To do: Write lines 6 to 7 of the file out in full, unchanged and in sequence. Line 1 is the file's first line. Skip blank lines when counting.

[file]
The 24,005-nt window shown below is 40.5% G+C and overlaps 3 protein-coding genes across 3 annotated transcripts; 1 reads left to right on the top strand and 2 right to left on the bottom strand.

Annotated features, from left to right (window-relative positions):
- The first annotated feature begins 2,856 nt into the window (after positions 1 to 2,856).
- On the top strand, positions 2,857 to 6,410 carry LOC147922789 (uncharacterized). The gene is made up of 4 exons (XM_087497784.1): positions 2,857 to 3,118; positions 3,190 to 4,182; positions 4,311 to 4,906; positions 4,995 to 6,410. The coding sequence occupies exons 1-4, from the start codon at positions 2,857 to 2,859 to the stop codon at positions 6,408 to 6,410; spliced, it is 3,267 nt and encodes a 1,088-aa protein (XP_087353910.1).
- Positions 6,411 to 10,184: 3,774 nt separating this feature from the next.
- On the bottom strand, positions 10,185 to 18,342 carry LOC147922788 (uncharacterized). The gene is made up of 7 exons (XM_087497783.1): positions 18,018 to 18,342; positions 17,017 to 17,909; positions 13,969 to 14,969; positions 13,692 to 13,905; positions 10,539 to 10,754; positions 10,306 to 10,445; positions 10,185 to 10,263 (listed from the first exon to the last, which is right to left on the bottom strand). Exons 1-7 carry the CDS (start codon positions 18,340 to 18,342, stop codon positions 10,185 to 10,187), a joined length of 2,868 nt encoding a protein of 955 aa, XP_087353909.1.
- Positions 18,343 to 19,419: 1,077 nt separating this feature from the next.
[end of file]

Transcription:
- On the bottom strand, positions 10,185 to 18,342 carry LOC147922788 (uncharacterized). The gene is made up of 7 exons (XM_087497783.1): positions 18,018 to 18,342; positions 17,017 to 17,909; positions 13,969 to 14,969; positions 13,692 to 13,905; positions 10,539 to 10,754; positions 10,306 to 10,445; positions 10,185 to 10,263 (listed from the first exon to the last, which is right to left on the bottom strand). Exons 1-7 carry the CDS (start codon positions 18,340 to 18,342, stop codon positions 10,185 to 10,187), a joined length of 2,868 nt encoding a protein of 955 aa, XP_087353909.1.
- Positions 18,343 to 19,419: 1,077 nt separating this feature from the next.